manner that nuclear reactors are possible. He didn't have to do
that. If the neutron mass were a little bit higher, all the uranium
235 on Earth would have decayed to non-fissionable neptunium 235.

"The atomic bomb is a wonderful gift that was given to our country by
a wise God." --- Phyllis Schlafly

--
http://hertzlinger.blogspot.com

Cully_J

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Sep 24, 2005, 11:38:50 PM9/24/05
to

"Joseph Hertzlinger" <jcyclespersec...@nine.reticulatedcom.com>
wrote in message
news:W4oZe.3622$QE1....@newsread2.news.atl.earthlink.net...

> It should be obvious to the meanest intelligence (this means you)
> that the universe was designed to produce nuclear weapons.
>
> God intended us to have nukes. He designed the universe in such a
> manner that nuclear reactors are possible. He didn't have to do
> that. If the neutron mass were a little bit higher, all the uranium
> 235 on Earth would have decayed to non-fissionable neptunium 235.


He/She also gave humans enough intelligence to design them.

Cully

http://comatimes.blogspot.com/


Michael Gray

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Sep 25, 2005, 12:44:49 AM9/25/05
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On Sun, 25 Sep 2005 03:38:50 GMT, "Cully_J" <aca...@new.rr.com>
wrote:

But insufficient intelligence to avoid using them.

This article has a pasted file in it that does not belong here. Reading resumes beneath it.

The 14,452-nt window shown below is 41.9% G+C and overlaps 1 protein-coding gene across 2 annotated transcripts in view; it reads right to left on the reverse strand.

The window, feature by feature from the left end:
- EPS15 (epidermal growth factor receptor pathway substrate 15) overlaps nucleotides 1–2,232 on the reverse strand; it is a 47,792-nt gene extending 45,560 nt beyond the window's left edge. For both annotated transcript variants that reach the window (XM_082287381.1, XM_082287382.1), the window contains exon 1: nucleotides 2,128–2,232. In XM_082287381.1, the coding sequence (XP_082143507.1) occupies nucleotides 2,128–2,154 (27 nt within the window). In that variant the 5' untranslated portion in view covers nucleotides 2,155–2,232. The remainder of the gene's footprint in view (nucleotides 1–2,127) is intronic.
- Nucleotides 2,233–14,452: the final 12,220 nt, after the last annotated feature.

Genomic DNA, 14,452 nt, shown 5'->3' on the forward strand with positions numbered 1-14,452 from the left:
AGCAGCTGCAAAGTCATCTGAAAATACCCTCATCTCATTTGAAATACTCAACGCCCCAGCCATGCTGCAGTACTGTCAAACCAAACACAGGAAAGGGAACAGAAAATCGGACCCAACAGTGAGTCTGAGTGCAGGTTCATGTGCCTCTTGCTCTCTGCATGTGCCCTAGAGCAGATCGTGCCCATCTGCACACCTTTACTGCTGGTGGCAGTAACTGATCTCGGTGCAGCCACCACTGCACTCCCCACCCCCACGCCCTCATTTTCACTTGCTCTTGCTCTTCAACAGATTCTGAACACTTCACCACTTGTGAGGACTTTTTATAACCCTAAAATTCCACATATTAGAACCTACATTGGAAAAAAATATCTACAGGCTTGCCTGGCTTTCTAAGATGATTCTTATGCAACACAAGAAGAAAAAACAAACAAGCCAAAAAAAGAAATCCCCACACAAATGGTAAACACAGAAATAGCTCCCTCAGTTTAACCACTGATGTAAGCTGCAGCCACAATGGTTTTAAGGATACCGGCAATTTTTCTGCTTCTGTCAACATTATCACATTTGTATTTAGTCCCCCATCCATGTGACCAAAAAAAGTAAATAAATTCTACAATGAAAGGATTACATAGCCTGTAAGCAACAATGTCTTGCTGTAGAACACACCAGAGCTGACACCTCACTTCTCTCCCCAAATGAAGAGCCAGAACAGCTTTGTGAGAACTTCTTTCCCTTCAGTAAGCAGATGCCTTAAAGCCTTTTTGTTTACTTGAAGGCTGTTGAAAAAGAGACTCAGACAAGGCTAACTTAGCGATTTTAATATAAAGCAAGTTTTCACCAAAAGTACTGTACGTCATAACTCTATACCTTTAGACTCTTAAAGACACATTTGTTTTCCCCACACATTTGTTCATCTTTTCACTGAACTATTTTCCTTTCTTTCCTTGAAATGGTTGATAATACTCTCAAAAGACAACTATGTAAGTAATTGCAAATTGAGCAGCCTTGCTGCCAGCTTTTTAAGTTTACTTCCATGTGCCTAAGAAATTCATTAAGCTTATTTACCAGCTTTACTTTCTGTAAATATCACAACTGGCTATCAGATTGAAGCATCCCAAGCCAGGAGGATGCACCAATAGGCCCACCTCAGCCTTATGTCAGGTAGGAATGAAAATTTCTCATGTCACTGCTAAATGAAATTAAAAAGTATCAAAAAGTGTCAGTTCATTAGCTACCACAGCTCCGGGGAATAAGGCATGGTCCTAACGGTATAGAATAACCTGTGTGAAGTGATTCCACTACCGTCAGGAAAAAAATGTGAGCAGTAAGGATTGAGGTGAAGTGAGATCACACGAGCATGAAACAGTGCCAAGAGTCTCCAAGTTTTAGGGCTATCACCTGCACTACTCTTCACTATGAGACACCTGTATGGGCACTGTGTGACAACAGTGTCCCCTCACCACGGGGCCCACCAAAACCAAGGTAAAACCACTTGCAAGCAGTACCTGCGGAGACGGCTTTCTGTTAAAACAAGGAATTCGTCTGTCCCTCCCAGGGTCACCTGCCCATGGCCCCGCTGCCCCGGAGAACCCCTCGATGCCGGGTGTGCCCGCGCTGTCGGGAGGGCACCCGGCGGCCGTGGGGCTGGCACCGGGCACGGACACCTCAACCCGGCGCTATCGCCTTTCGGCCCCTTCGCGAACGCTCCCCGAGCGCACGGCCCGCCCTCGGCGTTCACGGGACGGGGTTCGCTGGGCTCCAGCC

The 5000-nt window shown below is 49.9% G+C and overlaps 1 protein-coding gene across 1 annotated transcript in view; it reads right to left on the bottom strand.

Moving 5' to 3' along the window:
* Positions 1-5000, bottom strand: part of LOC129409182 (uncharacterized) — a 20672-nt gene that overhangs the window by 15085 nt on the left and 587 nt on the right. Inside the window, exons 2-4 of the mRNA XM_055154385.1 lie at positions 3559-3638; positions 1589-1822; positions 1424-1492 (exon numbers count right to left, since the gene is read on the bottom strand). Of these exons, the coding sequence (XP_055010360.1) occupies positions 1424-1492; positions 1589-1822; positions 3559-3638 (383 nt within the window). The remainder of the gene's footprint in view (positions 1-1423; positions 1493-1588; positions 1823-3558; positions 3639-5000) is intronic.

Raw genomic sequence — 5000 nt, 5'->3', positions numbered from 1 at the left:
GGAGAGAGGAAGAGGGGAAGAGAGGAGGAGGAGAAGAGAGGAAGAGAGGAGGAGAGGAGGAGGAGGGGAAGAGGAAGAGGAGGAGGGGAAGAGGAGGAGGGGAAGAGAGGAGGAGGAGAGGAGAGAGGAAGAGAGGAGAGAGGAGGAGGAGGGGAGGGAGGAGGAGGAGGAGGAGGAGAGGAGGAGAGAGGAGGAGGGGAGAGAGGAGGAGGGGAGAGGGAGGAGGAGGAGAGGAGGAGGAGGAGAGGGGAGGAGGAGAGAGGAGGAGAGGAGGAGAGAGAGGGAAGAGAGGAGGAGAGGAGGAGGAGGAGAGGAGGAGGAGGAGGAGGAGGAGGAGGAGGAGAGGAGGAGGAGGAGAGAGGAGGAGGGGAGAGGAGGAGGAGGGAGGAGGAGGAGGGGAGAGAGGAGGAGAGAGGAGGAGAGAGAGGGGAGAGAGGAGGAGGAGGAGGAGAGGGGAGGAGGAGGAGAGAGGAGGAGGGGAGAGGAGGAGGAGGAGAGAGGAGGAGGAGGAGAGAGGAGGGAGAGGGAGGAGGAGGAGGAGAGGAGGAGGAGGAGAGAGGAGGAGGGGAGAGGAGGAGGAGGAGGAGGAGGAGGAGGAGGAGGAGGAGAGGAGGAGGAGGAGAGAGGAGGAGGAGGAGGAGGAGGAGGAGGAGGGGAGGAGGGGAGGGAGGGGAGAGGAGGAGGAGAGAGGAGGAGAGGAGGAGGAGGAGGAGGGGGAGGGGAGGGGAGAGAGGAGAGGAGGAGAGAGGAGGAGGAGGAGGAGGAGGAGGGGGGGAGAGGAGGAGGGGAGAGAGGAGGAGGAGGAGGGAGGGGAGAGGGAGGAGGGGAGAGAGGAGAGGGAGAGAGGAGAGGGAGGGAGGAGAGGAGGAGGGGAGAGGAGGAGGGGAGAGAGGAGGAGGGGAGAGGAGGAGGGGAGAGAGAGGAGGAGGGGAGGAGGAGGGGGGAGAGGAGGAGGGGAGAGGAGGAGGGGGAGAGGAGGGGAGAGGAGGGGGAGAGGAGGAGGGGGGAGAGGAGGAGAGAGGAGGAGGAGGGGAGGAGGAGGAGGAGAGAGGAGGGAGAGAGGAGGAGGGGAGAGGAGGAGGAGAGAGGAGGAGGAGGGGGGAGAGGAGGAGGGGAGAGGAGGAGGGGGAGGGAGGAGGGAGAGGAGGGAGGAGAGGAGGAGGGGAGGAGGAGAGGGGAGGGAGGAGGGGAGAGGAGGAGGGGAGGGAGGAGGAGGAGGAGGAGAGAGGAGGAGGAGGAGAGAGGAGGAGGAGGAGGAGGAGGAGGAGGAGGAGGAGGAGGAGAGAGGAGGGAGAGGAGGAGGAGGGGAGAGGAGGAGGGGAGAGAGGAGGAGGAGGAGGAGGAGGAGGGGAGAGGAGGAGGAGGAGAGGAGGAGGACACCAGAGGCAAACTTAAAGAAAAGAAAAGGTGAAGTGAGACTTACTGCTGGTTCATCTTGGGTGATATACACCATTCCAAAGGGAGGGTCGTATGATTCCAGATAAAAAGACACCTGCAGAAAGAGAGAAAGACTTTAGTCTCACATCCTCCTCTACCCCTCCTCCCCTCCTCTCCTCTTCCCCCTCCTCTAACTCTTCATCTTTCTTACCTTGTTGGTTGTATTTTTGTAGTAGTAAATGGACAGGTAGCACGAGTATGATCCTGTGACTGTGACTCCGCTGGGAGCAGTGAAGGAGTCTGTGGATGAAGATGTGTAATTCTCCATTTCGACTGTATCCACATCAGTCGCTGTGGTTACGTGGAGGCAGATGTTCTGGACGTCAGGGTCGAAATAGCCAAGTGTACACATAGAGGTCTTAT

E.g.: Consider the man with his finger on the nuke button.

Mark J Underwood

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Sep 25, 2005, 6:57:43 AM9/25/05
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"Michael Gray" <fle...@newsguy.spam.com> wrote in message
news:3nacj19gvm8idskq2...@4ax.com...


funny how Americans think that there is such a thing as god.... Oh I
forgot.. let go to church like Bush .... pray and then sign a death
warrent or 50 .. then invade other countries and slaughter thousands of
innocent civilians.

mmmmmm says it all really.


Jim Burns

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Sep 25, 2005, 7:45:01 AM9/25/05
to

Michael Gray wrote:
>
> On Sun, 25 Sep 2005 03:38:50 GMT, "Cully_J" <aca...@new.rr.com>
> wrote:
> >
> >"Joseph Hertzlinger"
> ><jcyclespersec...@nine.reticulatedcom.com>
> >wrote in message
> >news:W4oZe.3622$QE1....@newsread2.news.atl.earthlink.net...
> >
> >> It should be obvious to the meanest intelligence (this means
> >> you) that the universe was designed to produce nuclear weapons.
> >>
> >> God intended us to have nukes. He designed the universe in
> >> such a manner that nuclear reactors are possible. He didn't